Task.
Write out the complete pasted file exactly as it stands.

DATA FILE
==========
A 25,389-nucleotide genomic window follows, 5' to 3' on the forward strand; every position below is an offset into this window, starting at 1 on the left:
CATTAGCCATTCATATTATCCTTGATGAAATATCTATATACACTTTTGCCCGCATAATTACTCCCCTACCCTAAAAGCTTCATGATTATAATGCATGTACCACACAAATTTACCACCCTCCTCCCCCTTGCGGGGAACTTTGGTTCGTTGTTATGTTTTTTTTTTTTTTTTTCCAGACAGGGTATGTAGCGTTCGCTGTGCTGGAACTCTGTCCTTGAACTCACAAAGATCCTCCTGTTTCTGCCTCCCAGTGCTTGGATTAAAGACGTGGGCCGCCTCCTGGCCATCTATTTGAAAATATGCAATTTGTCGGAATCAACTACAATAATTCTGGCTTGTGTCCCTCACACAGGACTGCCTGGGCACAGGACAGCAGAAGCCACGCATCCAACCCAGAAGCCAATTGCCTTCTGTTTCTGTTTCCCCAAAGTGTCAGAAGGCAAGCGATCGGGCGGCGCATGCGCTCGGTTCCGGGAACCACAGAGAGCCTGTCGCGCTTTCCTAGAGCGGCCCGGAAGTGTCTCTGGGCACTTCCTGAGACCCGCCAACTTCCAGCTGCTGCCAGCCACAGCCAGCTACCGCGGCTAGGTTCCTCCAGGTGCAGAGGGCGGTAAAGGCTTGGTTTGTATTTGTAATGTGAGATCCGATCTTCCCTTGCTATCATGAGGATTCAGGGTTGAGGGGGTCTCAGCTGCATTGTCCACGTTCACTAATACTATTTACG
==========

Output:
A 25,389-nucleotide genomic window follows, 5' to 3' on the forward strand; every position below is an offset into this window, starting at 1 on the left:
CATTAGCCATTCATATTATCCTTGATGAAATATCTATATACACTTTTGCCCGCATAATTACTCCCCTACCCTAAAAGCTTCATGATTATAATGCATGTACCACACAAATTTACCACCCTCCTCCCCCTTGCGGGGAACTTTGGTTCGTTGTTATGTTTTTTTTTTTTTTTTTCCAGACAGGGTATGTAGCGTTCGCTGTGCTGGAACTCTGTCCTTGAACTCACAAAGATCCTCCTGTTTCTGCCTCCCAGTGCTTGGATTAAAGACGTGGGCCGCCTCCTGGCCATCTATTTGAAAATATGCAATTTGTCGGAATCAACTACAATAATTCTGGCTTGTGTCCCTCACACAGGACTGCCTGGGCACAGGACAGCAGAAGCCACGCATCCAACCCAGAAGCCAATTGCCTTCTGTTTCTGTTTCCCCAAAGTGTCAGAAGGCAAGCGATCGGGCGGCGCATGCGCTCGGTTCCGGGAACCACAGAGAGCCTGTCGCGCTTTCCTAGAGCGGCCCGGAAGTGTCTCTGGGCACTTCCTGAGACCCGCCAACTTCCAGCTGCTGCCAGCCACAGCCAGCTACCGCGGCTAGGTTCCTCCAGGTGCAGAGGGCGGTAAAGGCTTGGTTTGTATTTGTAATGTGAGATCCGATCTTCCCTTGCTATCATGAGGATTCAGGGTTGAGGGGGTCTCAGCTGCATTGTCCACGTTCACTAATACTATTTACG